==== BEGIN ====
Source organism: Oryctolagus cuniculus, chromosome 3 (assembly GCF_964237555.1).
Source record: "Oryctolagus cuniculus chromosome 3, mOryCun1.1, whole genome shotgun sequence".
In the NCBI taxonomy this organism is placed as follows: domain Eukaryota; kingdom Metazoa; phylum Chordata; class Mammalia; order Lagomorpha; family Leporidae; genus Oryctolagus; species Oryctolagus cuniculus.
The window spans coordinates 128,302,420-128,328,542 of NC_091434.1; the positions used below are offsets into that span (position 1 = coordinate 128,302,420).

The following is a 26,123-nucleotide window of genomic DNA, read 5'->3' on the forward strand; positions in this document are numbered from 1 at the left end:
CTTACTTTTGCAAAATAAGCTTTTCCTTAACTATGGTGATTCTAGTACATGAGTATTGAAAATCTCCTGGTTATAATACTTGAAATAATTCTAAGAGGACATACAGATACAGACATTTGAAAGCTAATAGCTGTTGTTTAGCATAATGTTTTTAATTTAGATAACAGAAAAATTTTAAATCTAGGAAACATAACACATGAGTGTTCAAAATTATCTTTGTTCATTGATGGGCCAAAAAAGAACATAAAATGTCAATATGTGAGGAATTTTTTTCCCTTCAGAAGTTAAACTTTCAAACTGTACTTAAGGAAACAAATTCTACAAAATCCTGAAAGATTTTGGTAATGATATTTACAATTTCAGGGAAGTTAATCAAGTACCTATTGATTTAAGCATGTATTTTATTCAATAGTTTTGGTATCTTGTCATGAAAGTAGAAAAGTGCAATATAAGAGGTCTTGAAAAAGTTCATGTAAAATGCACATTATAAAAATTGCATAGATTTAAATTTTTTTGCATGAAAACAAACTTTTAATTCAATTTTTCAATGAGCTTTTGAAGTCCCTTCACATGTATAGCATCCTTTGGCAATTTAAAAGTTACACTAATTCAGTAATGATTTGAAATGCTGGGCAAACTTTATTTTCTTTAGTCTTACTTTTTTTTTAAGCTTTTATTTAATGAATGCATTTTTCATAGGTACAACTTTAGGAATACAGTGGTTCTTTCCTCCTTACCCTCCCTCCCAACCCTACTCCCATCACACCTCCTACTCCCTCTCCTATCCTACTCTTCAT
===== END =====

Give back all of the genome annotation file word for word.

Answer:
Source organism: Oryctolagus cuniculus, chromosome 3 (assembly GCF_964237555.1).
Source record: "Oryctolagus cuniculus chromosome 3, mOryCun1.1, whole genome shotgun sequence".
In the NCBI taxonomy this organism is placed as follows: domain Eukaryota; kingdom Metazoa; phylum Chordata; class Mammalia; order Lagomorpha; family Leporidae; genus Oryctolagus; species Oryctolagus cuniculus.
The window spans coordinates 128,302,420-128,328,542 of NC_091434.1; the positions used below are offsets into that span (position 1 = coordinate 128,302,420).

The following is a 26,123-nucleotide window of genomic DNA, read 5'->3' on the forward strand; positions in this document are numbered from 1 at the left end:
CTTACTTTTGCAAAATAAGCTTTTCCTTAACTATGGTGATTCTAGTACATGAGTATTGAAAATCTCCTGGTTATAATACTTGAAATAATTCTAAGAGGACATACAGATACAGACATTTGAAAGCTAATAGCTGTTGTTTAGCATAATGTTTTTAATTTAGATAACAGAAAAATTTTAAATCTAGGAAACATAACACATGAGTGTTCAAAATTATCTTTGTTCATTGATGGGCCAAAAAAGAACATAAAATGTCAATATGTGAGGAATTTTTTTCCCTTCAGAAGTTAAACTTTCAAACTGTACTTAAGGAAACAAATTCTACAAAATCCTGAAAGATTTTGGTAATGATATTTACAATTTCAGGGAAGTTAATCAAGTACCTATTGATTTAAGCATGTATTTTATTCAATAGTTTTGGTATCTTGTCATGAAAGTAGAAAAGTGCAATATAAGAGGTCTTGAAAAAGTTCATGTAAAATGCACATTATAAAAATTGCATAGATTTAAATTTTTTTGCATGAAAACAAACTTTTAATTCAATTTTTCAATGAGCTTTTGAAGTCCCTTCACATGTATAGCATCCTTTGGCAATTTAAAAGTTACACTAATTCAGTAATGATTTGAAATGCTGGGCAAACTTTATTTTCTTTAGTCTTACTTTTTTTTTAAGCTTTTATTTAATGAATGCATTTTTCATAGGTACAACTTTAGGAATACAGTGGTTCTTTCCTCCTTACCCTCCCTCCCAACCCTACTCCCATCACACCTCCTACTCCCTCTCCTATCCTACTCTTCAT